I sit by the window and don't speak. She has said this before, each time I ask her the question I am not allowed to ask. I can't even find the reason I still bring up the subject, but I do all the same.

"…too dangerous. We must protect the people, don't you see? They are only safe while you are with me. You understand don't you?"

I don't move to agree with her.

I hear something snap, and rise, spinning around quickly to face her.

She is holding a tiny wood carving of a goose. Its neck is shattered to splinters, its wings still raised to fly. I hold back the gasp of horror pulsating in my throat. She drops the broken thing. Stepping closer to me, the heel of her shoe crushes it carelessly.

She looks down at me, eyes burning with absolutism. "You know I do this for you. Aren't you happy here? Be grateful for all I have given you. That question hurts me. Do you understand?" Her voice is soft, but it makes me shake.

She sighs. "It's for your own good that you stay inside. I promised your father I would care for you." She reaches to me, clasping her hands around my neck and kissing me at my temple.

"Thank you." My voice quivers, and I swallow hard.

"Get dressed for dinner. We eat at the end of the hour." She straightens and turns with a sweep of cloth and beautiful crimson hair, locking the door shut to protect me.

I pick up the goose and begin to cry. Cradling it in my hands, I sink onto the stool by the window. I have hurt her again. Just as I have hurt my friend, killed him. I can think of no way to heal him, his neck destroyed as it is.

The sky has such color, bright and pure. Clouds sleep softly on the blue mattress, with subtle colors of their own.

My own mattress is a burgundy. I hate to wake up in the early mornings and see the bitter of it beneath me. Everything is the same sour shade. The bed-drapes and curtains and carpet and chairs—all that ugly, mean color. I want to know those skies and forget this room.

But she tells me I cannot, and I know she is right. If I were to hurt someone with my evil, I should not let myself know anything again.

Sometimes I can feel my evil inside me, growing. It hurts like the burgundy color. At those times, I sit and look out the window and pretend I am as good and fresh as that sky.

I put the wooden pieces by its brothers. They have already begun to stir, as they always do when she is gone. Walking over to the dead one, they nudge him with their beaks and look at me in sadness. I feel a burning hate as I watch them morn the friend whose death is my fault. I will not ask that question again. The evil cannot take over again.

"I am so sorry." I whisper to them. Tears snake down my face, fall from my chin to the floor.

She would not like to see me cry. Boys are not meant to cry, she says. I know that this crying must be a part of the evil inside me. This thought only makes me want to cry more, to let it control me until I am something else entirely.

I walk to the small mirror on the wall, and will my eyes to end their redness. There is enough red in this room already. And she would not like to see them red.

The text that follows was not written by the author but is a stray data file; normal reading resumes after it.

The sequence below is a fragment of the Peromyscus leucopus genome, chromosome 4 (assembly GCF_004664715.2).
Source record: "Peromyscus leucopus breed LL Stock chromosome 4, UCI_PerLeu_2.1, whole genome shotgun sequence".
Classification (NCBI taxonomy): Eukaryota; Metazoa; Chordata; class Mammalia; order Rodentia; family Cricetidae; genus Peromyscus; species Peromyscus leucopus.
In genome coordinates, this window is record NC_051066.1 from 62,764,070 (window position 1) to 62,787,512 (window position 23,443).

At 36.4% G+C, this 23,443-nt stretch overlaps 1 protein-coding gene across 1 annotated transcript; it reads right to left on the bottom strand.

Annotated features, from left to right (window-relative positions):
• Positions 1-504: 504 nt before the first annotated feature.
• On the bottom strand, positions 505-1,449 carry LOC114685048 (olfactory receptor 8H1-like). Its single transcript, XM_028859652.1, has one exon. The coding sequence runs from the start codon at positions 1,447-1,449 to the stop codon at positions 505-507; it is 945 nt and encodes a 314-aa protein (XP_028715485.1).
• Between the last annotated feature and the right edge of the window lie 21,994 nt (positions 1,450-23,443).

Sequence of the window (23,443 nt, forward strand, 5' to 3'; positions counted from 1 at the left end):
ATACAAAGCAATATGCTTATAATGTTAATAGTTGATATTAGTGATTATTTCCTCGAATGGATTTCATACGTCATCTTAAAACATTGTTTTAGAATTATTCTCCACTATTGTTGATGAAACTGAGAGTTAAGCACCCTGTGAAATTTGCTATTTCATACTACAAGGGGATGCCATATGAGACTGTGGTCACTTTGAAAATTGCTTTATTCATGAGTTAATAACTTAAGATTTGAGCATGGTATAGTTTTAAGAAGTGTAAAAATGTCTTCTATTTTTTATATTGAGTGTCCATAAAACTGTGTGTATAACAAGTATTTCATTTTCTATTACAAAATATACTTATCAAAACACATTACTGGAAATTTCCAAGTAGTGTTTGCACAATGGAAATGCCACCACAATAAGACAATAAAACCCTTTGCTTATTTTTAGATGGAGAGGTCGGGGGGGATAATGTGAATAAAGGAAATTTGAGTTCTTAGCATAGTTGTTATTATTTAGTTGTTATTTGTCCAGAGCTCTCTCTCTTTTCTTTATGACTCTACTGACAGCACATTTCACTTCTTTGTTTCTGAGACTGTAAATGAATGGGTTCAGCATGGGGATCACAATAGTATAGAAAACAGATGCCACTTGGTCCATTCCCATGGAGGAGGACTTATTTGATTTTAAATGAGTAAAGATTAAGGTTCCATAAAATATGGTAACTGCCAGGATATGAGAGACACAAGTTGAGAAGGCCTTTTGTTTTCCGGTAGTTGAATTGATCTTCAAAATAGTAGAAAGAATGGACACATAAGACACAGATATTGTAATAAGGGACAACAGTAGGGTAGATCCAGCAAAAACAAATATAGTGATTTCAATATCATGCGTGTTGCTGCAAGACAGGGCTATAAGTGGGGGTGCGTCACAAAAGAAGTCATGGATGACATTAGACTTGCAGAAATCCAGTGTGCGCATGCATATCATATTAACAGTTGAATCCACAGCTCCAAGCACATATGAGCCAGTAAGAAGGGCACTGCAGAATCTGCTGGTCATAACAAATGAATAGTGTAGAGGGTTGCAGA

I remember that dinner is to start soon. I dress quickly, into a sweater with holes sewn in the back to accommodate me and black trousers. I pat my dark hair down flat on top of my head, and hear the latch unlocking. My goose friends recognize the sound as well. Quickly, they fly to their places on my desk and sit motionless.

She strides in swiftly, smiling at me. Sometimes, I think she must be the most beautiful person on earth. Willowy, with bright lips and creamy skin. She reminds me of the fireplace in my room when it is alight with a thousand colors.

"I see you've combed your hair. Lovely. Thank you, Tristan." Her voice is so soft and kind, I feel almost faint. She says my name like I am something to be coveted. I hate that I am wicked, that I can never be truly good like her. "Come, then, and we will eat."

I follow her flaming hair down the steep, winding steps of my stone staircase.

Turning swiftly around a corner, a small maid bumps into her swiftly. She stops, cheeks pink like evening skies, head bowed low. "I'm terribly sorry, mistress." Her lips pucker slightly, release, face shifting with silent nerves. But it is her neck that fascinates me. Pale and slender, with a thousand freckles splayed across it like stars.

My lady smiles, looks her straight in the face. "It's nothing. Continue on."

And the maid rushes off, skirts twisting and spinning awkwardly. I watch her go.

She turns to me, eyes sharp and staring, brows crooked with disapproval. "She was very pretty, wasn't she, Tristan?"

She looks amused, but her eyes, so narrow, are frozen.

"I hadn't noticed." My voice shakes, and I pat quickly at my throat to calm it.

"I know you." She whispers this, leaning in close and cupping my cheek as if to kiss me. "Don't ever lie to me." The grip tightens and I cry out, not from pain, but surprise. Her face is vacant, still like an empty fireplace.

"I-I'm sorry," I manage to stutter. "I didn't mean anything by it."

Her face softens, hands becoming warm and pliable, sliding down to rest on my collarbone. "I know. But we must protect her from you. This evil in you," she straightens, "is contagious."

She leads me farther from my room, into the room with tall ceilings where we dine. Quickly stopping a servant rushing about, she whispers to him. He looks surprised, glances at me, and nods stiffly. He rushes off again, and we are left alone as always.